Hurco - Case Study Automated cell for mould production reduces set-up times

Author / Editor: Fiona Wright / Barbara Schulz

Austria/ UK - Julius Blum, an Austrian manufacturer of top-quality slides, hinges and other products for kitchen units, uses 3-axis and 5-axis machining centres from Roeders to help maintain the company’s international reputation as an innovator and technology leader.

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The automated Roeders machining, washing and measuring cell in Julius Blum’s toolroom in Hoechst, Austria.
The automated Roeders machining, washing and measuring cell in Julius Blum’s toolroom in Hoechst, Austria.
(Source: The Right Image)

Three of the high-speed machining centres, which incorporate jig grinding capability, are in an automated cell devoted to manufacturing injection mould tools for producing plastic parts used in Blum’s products. A Fanuc robot on a linear track interconnects the machines with a washing station, a coordinate-measuring machine and several storage systems for tools and workpiece pallets.

Gerhard Gorbach, operation resources manager of number 3 plant at Blum headquarters in Hoechst said, “Our products are designed to offer customers perfect motion quality and to maintain this characteristic throughout the full life cycle of the furniture they have been built into.

“To maintain quality, we manufacture almost all of our component parts in-house, right down to the plastic bearings in the drawer slides. Every aspect of our products, however marginal some might seem, influences the customer’s overall impression.”

Ralf Hildebrand, manager of the grinding department added, “Product quality is only one factor for achieving success. The other is cost efficiency. The only way we can achieve that is to extend the quality ethos to the machines we use as well as to our practices on the shop floor, in the metrology department and all the way along to the packing section.”

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Automation reduce number of component set-ups

Helmut Böhler, manager of the toolroom explained, “Our department works on the same principles as the main factory, but flexibility needs to be even higher. Batch size is low and frequently one-off. To maximise utilisation of our machines, we look to automation and also to reducing in the number of component set-ups. We try to integrate cycles that were previously performed sequentially on one or more machines into a single operation, such as the high-speed milling and jig grinding of prismatically shaped components. The approach is not only more efficient and less costly but also increases accuracy due to fewer reclampings.”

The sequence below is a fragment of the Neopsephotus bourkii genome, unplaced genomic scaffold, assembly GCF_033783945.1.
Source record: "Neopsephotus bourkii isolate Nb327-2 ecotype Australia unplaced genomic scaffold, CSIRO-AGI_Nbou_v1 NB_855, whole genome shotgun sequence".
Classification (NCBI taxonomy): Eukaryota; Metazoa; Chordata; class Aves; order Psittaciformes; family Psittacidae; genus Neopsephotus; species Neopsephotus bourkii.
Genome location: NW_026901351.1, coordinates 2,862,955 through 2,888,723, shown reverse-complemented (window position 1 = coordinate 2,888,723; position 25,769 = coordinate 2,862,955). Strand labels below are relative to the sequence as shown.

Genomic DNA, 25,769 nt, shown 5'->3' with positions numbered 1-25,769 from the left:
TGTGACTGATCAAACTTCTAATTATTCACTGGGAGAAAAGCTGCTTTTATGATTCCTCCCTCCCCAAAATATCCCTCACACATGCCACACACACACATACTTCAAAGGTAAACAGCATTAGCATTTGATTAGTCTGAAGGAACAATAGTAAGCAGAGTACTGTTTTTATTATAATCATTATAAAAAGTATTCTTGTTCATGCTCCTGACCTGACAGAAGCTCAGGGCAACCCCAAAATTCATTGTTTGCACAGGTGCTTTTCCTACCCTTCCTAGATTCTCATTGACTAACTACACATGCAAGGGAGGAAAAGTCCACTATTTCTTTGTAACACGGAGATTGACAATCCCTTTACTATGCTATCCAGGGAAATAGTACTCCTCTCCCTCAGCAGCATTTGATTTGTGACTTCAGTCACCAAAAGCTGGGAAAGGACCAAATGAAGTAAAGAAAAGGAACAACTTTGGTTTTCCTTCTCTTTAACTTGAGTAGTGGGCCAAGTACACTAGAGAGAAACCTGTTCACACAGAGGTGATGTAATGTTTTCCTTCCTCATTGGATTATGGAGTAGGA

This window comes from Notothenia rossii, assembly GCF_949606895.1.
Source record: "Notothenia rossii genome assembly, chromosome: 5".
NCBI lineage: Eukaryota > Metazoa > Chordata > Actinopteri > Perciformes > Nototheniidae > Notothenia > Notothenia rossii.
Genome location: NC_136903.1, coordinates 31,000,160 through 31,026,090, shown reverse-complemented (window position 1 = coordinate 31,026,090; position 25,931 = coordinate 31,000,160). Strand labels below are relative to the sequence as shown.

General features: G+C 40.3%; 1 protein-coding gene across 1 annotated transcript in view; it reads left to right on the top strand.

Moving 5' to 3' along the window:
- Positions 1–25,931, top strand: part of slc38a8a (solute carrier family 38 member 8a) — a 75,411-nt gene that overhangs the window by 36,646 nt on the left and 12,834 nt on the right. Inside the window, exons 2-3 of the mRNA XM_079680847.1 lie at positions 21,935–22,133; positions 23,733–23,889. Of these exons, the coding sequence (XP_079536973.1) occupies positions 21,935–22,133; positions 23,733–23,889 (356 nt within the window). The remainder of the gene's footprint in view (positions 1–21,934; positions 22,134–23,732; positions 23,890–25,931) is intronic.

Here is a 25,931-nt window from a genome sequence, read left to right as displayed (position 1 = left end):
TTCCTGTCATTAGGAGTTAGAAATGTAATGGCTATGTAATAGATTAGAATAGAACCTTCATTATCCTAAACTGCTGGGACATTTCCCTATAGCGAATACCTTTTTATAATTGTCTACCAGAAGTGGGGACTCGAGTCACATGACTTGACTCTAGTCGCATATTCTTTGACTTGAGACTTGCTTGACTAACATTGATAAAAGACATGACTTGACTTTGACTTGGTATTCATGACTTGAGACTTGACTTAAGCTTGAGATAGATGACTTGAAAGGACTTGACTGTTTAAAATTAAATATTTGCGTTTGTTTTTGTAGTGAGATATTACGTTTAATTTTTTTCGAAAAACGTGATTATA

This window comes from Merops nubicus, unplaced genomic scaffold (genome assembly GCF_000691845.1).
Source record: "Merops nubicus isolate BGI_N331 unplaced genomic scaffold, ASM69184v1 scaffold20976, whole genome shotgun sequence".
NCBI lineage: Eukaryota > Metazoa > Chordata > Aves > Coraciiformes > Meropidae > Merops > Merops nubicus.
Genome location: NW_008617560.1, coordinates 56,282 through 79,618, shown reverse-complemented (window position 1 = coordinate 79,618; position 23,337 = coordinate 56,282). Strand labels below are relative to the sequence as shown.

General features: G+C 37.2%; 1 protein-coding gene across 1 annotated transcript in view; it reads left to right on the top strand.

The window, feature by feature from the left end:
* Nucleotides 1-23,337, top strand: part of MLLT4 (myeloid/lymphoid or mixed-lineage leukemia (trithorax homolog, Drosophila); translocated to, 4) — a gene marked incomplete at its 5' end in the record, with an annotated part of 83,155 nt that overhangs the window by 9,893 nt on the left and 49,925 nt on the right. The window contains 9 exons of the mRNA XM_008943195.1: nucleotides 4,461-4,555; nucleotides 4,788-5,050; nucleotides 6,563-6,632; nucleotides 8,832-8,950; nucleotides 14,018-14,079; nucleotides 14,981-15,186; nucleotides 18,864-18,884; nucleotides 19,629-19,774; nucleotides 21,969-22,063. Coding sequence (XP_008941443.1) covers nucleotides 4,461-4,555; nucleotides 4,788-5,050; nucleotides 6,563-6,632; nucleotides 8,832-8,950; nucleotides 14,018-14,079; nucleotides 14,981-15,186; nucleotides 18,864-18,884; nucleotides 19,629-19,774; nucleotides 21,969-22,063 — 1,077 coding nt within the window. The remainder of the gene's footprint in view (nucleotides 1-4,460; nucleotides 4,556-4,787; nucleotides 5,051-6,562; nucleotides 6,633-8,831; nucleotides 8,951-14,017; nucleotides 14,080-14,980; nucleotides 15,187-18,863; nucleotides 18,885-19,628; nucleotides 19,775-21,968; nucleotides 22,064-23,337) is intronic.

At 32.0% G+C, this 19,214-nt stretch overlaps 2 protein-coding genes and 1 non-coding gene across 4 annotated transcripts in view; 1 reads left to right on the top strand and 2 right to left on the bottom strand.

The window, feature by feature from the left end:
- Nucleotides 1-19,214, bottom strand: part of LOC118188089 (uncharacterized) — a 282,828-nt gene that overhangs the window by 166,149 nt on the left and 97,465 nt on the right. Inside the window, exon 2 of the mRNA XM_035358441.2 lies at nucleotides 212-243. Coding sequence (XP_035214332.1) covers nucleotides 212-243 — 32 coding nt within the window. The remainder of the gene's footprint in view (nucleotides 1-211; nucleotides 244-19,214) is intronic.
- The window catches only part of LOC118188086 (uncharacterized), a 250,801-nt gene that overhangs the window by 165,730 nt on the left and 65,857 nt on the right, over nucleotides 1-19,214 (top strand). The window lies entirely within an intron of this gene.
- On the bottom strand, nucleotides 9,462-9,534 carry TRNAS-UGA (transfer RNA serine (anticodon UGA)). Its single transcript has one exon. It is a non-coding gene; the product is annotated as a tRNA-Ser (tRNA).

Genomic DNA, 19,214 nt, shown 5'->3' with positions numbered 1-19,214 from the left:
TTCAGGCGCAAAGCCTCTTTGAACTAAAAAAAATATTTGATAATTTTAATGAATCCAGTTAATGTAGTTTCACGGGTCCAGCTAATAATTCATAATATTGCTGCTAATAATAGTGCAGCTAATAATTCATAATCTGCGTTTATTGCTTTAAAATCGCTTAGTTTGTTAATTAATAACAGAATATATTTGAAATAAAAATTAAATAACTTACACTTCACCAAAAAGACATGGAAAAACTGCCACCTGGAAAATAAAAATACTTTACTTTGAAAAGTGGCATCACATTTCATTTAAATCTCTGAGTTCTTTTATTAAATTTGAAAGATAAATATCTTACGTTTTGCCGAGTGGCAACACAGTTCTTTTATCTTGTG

Since 2003, Blum has relied on high-speed milling centres from Roeders. In the early days, they were used for producing highly accurate EDM electrodes in copper or graphite. With the more recent machining centres, the focus shifted to hard milling and jig grinding on a single platform.

Workpiece datuming is carried out automatically within the machine by a measuring probe. The part does not have to be fixtured accurately, saving time, as its position and orientation are allowed for in the control, which automatically recalculates the NC program. Periodic in-process measurement of key parameters allows tool offsets to be sent to the machine control to ensure machined parts stay within tolerance. As they are automated, the Roeders machines can be used with minimal operator involvement, especially as grinding tools can be exchanged in a similar way to the milling cutters and drills.

In the Blum toolroom, the mix of jobs involves not only complex geometries that need to be programmed off-line but also simpler parts that can easily be programmed directly at the machine. The suitability of the Roeders RMS6 CNC system to accommodate both approaches was an important criterion. Moreover, as it was developed in-house, the control software is able to be easily upgraded.